Teenagers and booze can be a wicked combination. Teens can be impulsive and irrational, and alcohol can make them even more so. What can you do? Forewarned is forearmed. Consider these key strategies. Teenage alcoholism.
1. Wake up: Teens will drink. First the good news: Alcohol use among youths, including moderate and binge drinking, reached historic lows in 2011, according to Monitoring the Future, a survey that has tracked teen drug and alcohol use since 1975.
However, nearly one out of four high school students admits to binge drinking, boys and older teens are slightly more apt to overindulge than girls and younger teens, according to the Centers for Disease Control and Prevention. Some signs that your son or daughter may be hitting the sauce: moodiness, problems at school, excessive sleepiness or rebelling against normal family rules.
In a CDC survey, 28 percent of teens said they'd been in a car driven by someone who had been drinking. Car crashes are the No. 1 cause of death for teens, accounting for more than one in three fatalities.
2. Be firm about drinking and driving. Once your kids hit middle school, you should begin talking about the dangers of drinking and driving and discuss the "cool" idea of the designated driver. And make it clear that your kids can call you at any time for a ride home from a party—even if they are tipsy. "Always communicate support," advises Stratyner.
Early teenage drinking linked alcoholism
3. Set rules. Decide on a policy that feels right to you and stick with it. Many experts suggest that zero tolerance is the only way. "The research shows that when teens are raised with a strict 'no drinking' policy, they are far less likely to drink—and if they do drink, they drink less," says Dr. Harris Stratyner, clinical associate professor of psychiatry at the Mount Sinai School of Medicine in New York City and vice chair of the National Council on Alcoholism and Drug Dependence.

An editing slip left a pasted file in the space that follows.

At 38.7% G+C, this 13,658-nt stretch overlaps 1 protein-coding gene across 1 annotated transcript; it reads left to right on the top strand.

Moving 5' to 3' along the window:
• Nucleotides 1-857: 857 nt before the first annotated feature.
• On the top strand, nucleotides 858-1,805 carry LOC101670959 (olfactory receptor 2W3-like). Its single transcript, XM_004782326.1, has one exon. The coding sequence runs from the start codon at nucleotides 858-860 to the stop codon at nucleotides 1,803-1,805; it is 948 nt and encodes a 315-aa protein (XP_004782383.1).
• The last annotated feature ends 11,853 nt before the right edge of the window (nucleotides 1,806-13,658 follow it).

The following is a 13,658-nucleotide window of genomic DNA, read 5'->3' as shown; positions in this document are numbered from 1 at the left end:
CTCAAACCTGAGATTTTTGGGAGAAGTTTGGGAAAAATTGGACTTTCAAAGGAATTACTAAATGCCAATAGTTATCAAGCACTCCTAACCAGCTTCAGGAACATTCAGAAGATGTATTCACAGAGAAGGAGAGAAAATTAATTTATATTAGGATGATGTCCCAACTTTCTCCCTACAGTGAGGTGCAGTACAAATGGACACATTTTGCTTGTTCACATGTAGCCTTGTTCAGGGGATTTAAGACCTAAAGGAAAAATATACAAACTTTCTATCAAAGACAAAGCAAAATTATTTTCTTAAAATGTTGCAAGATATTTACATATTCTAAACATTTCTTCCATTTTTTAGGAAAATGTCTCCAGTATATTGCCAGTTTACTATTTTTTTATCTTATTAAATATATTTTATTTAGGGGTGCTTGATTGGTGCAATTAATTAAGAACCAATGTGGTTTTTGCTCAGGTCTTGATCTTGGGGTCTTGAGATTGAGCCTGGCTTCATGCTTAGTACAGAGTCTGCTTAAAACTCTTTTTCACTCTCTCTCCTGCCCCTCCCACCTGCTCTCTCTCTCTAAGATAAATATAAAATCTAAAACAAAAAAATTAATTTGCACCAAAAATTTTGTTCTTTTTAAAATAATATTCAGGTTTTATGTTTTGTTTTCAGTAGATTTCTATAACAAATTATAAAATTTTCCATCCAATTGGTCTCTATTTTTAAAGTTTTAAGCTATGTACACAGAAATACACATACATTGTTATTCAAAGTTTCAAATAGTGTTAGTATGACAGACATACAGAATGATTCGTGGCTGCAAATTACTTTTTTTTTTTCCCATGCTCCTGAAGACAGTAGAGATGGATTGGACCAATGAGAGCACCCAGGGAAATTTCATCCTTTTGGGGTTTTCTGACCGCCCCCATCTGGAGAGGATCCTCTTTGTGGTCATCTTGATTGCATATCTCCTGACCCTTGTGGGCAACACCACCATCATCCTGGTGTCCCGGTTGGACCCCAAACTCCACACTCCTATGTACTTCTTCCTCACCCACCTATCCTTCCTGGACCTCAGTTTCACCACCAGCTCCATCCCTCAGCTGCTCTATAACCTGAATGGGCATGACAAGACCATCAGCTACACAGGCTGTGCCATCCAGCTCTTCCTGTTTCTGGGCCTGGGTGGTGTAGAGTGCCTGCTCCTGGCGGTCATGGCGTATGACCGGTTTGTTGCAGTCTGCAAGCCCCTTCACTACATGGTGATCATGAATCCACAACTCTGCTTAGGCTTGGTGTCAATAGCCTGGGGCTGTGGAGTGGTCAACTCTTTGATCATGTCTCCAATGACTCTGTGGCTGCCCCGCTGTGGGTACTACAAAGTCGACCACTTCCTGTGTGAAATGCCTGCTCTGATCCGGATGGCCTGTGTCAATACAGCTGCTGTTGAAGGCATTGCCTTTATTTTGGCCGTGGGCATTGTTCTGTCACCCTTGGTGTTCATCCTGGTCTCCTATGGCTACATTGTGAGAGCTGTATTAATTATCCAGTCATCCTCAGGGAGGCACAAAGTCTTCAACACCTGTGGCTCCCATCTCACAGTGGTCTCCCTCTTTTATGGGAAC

A minority of experts, however, say that parents should not demonize alcohol (forbidden fruit, etc.) and suggest that it's OK to let your child have a drink with you occasionally. A study published in the Journal of Adolescent Health, for instance, found that when kids drank with their parents they were less likely to report binge drinking within the previous two weeks.
Whatever you decide, make sure your teen understands that there will be consequences if they don't adhere to your rules.
"Kids don't have the ability to set limits," says Stratyner. "They need you to do it for them."
4. Know that beer is not safer than, say, gin. "Mom, it's just a beer!" Nice try kiddo, but the truth is that a 12-ounce can of beer, a 5-ounce glass of vino and 1.5 ounces of the hard stuff all have the exact same amount of alcohol and will have the exact same stupefying effects on your child's body, according to the National Institute on Alcohol Abuse and Alcoholism.
5. Don't be an enabler. You might be tempted to be the cool parent and supply your kids with booze for their next party. Don't do it. When parents provide alcohol for teen parties, the teens are more likely to binge drink and get into car accidents, according to research from the National Institute on Alcohol Abuse and Alcoholism. Even if you have the good sense to never be a supplier, keep the liquor locked up when you're not home. Your teen might be totally trustworthy, but he or she may have a pal that is not.
6. Act fast. If you suspect a problem, talk to your child about his habit: He may not be aware that frequent drinking can become (or has become) an addiction. Explain that his brain is still developing and that he could irreparably damage that vital organ if he drinks excessively.